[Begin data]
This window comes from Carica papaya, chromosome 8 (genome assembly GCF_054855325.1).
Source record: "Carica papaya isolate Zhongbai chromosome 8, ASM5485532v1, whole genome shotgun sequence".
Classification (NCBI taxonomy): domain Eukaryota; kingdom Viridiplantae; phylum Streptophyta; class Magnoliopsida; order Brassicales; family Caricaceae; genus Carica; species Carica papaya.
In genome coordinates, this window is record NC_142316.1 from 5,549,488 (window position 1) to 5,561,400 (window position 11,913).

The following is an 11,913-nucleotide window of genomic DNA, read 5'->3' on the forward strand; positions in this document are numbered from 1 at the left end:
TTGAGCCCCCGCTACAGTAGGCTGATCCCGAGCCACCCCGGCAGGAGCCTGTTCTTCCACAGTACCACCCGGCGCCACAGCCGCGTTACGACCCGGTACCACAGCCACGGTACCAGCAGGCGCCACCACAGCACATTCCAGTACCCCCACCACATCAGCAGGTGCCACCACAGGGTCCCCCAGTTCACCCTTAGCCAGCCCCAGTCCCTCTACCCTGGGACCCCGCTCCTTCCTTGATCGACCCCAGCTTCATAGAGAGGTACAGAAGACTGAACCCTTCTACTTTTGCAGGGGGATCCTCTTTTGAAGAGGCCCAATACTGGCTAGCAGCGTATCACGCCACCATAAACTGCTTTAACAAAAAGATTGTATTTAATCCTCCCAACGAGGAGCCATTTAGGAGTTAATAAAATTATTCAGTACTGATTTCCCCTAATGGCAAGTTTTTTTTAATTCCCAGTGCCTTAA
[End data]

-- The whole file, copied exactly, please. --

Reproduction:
This window comes from Carica papaya, chromosome 8 (genome assembly GCF_054855325.1).
Source record: "Carica papaya isolate Zhongbai chromosome 8, ASM5485532v1, whole genome shotgun sequence".
Classification (NCBI taxonomy): domain Eukaryota; kingdom Viridiplantae; phylum Streptophyta; class Magnoliopsida; order Brassicales; family Caricaceae; genus Carica; species Carica papaya.
In genome coordinates, this window is record NC_142316.1 from 5,549,488 (window position 1) to 5,561,400 (window position 11,913).

The following is an 11,913-nucleotide window of genomic DNA, read 5'->3' on the forward strand; positions in this document are numbered from 1 at the left end:
TTGAGCCCCCGCTACAGTAGGCTGATCCCGAGCCACCCCGGCAGGAGCCTGTTCTTCCACAGTACCACCCGGCGCCACAGCCGCGTTACGACCCGGTACCACAGCCACGGTACCAGCAGGCGCCACCACAGCACATTCCAGTACCCCCACCACATCAGCAGGTGCCACCACAGGGTCCCCCAGTTCACCCTTAGCCAGCCCCAGTCCCTCTACCCTGGGACCCCGCTCCTTCCTTGATCGACCCCAGCTTCATAGAGAGGTACAGAAGACTGAACCCTTCTACTTTTGCAGGGGGATCCTCTTTTGAAGAGGCCCAATACTGGCTAGCAGCGTATCACGCCACCATAAACTGCTTTAACAAAAAGATTGTATTTAATCCTCCCAACGAGGAGCCATTTAGGAGTTAATAAAATTATTCAGTACTGATTTCCCCTAATGGCAAGTTTTTTTTAATTCCCAGTGCCTTAA